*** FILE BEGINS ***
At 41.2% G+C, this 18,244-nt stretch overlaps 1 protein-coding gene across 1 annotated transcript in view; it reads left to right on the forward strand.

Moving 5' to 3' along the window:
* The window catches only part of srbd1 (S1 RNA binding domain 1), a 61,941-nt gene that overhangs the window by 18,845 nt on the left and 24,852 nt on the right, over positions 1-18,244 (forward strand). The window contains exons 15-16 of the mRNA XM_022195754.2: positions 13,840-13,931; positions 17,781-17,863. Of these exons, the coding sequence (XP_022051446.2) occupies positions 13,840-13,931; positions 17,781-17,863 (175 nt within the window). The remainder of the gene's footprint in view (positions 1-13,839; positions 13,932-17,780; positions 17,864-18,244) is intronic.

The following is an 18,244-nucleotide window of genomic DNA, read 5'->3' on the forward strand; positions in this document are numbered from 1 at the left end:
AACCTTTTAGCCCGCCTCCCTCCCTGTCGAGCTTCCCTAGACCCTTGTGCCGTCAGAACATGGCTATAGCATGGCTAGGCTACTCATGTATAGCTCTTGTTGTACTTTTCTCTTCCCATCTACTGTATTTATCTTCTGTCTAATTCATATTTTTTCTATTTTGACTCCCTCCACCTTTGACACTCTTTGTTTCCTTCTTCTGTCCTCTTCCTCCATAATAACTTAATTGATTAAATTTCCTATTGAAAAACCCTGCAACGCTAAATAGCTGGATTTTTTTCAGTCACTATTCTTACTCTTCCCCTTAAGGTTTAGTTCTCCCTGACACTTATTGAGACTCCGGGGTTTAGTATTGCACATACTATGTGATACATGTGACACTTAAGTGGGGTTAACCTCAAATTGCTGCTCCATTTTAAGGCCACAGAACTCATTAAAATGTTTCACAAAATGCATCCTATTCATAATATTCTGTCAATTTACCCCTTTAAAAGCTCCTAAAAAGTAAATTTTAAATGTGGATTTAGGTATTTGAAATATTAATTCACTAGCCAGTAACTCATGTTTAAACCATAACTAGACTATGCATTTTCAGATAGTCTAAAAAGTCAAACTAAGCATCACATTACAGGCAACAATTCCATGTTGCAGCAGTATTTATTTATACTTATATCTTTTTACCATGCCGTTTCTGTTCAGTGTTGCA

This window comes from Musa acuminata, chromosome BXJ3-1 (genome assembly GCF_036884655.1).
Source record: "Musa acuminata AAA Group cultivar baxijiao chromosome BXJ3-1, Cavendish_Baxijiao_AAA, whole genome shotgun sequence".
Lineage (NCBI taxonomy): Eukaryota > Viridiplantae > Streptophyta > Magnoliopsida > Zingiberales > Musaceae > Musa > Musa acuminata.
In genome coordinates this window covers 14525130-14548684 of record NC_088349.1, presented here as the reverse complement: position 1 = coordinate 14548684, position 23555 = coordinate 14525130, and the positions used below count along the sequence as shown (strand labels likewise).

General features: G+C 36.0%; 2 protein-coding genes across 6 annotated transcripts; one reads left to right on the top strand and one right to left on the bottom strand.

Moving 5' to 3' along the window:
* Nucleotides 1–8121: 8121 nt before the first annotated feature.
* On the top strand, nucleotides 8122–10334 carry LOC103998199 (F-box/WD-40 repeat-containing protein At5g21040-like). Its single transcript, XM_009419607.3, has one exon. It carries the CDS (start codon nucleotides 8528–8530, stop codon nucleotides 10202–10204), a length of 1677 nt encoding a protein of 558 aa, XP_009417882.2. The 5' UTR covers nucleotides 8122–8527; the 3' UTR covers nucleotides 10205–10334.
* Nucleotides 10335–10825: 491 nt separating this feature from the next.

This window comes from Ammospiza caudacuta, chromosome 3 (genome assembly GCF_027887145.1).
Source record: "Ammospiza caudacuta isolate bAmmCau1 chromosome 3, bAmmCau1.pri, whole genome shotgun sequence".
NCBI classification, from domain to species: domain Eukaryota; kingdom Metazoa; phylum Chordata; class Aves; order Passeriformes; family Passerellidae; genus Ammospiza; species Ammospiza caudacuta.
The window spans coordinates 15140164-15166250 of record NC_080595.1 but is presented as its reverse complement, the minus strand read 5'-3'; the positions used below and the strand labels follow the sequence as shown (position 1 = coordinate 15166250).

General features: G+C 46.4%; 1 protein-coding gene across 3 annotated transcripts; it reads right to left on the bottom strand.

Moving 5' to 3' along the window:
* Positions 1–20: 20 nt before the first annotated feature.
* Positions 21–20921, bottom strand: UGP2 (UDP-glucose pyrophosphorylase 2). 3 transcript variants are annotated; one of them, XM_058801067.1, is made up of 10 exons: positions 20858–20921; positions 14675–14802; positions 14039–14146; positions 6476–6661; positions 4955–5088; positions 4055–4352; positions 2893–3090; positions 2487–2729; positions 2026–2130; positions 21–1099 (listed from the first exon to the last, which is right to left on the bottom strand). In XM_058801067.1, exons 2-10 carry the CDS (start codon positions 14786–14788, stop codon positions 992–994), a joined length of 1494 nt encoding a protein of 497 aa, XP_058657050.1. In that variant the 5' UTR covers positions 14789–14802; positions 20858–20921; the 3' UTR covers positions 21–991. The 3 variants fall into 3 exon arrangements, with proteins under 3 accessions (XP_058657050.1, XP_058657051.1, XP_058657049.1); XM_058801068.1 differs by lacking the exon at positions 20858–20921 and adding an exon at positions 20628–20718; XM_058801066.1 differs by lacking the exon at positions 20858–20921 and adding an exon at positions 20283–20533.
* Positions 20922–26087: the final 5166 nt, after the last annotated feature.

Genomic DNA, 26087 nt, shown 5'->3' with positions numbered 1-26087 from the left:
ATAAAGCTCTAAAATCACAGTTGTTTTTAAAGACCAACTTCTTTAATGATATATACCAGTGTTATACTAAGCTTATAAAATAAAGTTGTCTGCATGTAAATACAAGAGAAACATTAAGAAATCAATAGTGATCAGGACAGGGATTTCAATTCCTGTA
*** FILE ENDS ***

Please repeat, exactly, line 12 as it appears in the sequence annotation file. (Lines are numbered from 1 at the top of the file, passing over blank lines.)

* Nucleotides 1–8121: 8121 nt before the first annotated feature.